Tuesday, February 11, 2014, 10:16 AM ET|Posted by Will Richmond
Nielsen released its latest Digital Consumer Report yesterday, finding among things, that 52% of broadband-only homes in the U.S. are in the 18-34 age range. Nielsen notes this group accounts for fewer than 5% of total U.S. households, but believes it's important to understanding the future digital living room. Nielsen said 80% of this group owns game consoles and 41% tablets, both twice the rate of traditional TV households.
Putting the Nielsen data in context, last October, Leichtman Research Group found that 9% of all U.S. homes were now broadband-only, basically flat over the past 3 years. LRG didn't break out the motivations for broadband-only homes in 2013, but in prior studies found that just 5% did so because they viewed OTT viewing as a bona fide alternative to pay-TV. Many more cited lower cost or lack of interest in TV as the main reasons for not subscribing to pay-TV.
Still, Nielsen's underlines the concern that younger people in particular are at risk of becoming "cord-nevers" - consumers who adopt a pattern of watching online only and then never see the need to subscribe to pay-TV as they get older. Though much has been written about the risk of "cord-cutting," the reality is that changing behavior among younger viewers, and the rising cost of pay-TV, make cord-nevering a bigger industry challenge.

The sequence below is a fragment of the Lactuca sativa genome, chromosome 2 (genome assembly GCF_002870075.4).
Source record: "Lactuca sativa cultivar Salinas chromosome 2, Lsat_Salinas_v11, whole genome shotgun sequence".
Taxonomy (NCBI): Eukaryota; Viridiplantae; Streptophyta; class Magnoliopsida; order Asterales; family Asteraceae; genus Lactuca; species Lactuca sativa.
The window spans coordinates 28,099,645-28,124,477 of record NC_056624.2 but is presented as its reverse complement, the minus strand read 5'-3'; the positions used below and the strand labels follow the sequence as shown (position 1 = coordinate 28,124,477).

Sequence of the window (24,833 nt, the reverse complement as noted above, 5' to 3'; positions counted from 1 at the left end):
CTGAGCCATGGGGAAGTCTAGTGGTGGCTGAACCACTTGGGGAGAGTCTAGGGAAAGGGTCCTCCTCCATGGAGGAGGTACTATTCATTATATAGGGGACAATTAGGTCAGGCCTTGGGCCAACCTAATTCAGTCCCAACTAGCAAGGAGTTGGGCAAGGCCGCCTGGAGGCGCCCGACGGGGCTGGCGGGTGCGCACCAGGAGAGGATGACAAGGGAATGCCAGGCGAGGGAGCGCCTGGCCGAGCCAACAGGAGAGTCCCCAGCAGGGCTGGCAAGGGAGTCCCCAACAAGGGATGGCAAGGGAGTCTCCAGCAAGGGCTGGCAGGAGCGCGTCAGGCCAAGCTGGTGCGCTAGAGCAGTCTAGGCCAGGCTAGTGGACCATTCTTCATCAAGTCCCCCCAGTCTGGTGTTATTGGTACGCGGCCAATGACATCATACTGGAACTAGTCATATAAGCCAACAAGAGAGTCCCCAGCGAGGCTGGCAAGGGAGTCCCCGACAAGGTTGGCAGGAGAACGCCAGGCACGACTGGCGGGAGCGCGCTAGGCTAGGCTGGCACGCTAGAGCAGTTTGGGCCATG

Nielsen also found that the average American now owns 4 devices and spends 60 hours a week consuming content. 38% of Americans say they subscribe to Netflix, up from 31% in 2012. Desktop is still the most popular way to watch Netflix, with 44% citing it, followed by smartphone (23%), Smart TV (17%), connected computer to TV (16%) and tablet (15%).
In addition, Nielsen said 84% of smartphone and tablet owners reported using their device as second screens while watching TV, with tablets dominating for all use cases except emailing/texting. The most popular second screen activities for tablets were surfing the web (66%), shopping (44%), looking up info on actors/plotlines/athletes (41%) and checking sports scores (29%).
Categories: Broadband ISPs
Related Research Coverage
Video Research Around the Web
- Almost 500 Scripted Shows Aired in 2018, But We Still Haven’t Hit Peak TV Vulture
- Apple TV grows in popularity and passes more affordable Google & Roku options, data shows 9to5 Mac
- Amazon Touts ‘Thursday Night Football’ Total Viewers Up 22% to 14.7 Million in First Seven Weeks Variety
- GroupM’s State of Video Lays Out New Battleground For Attention AdExchanger
- Majority of Americans Think Cable TV Has Become "Unaffordable" The Hollywood Reporter
- Shorter TV Ads Command More Viewer Attention Mediapost
- YouTube To Net $3.4 Billion In U.S. Ad Revenues This Year (Study) Tubefilter
- Netflix Eats Up 15% of All Internet Downstream Traffic Worldwide (Study) Variety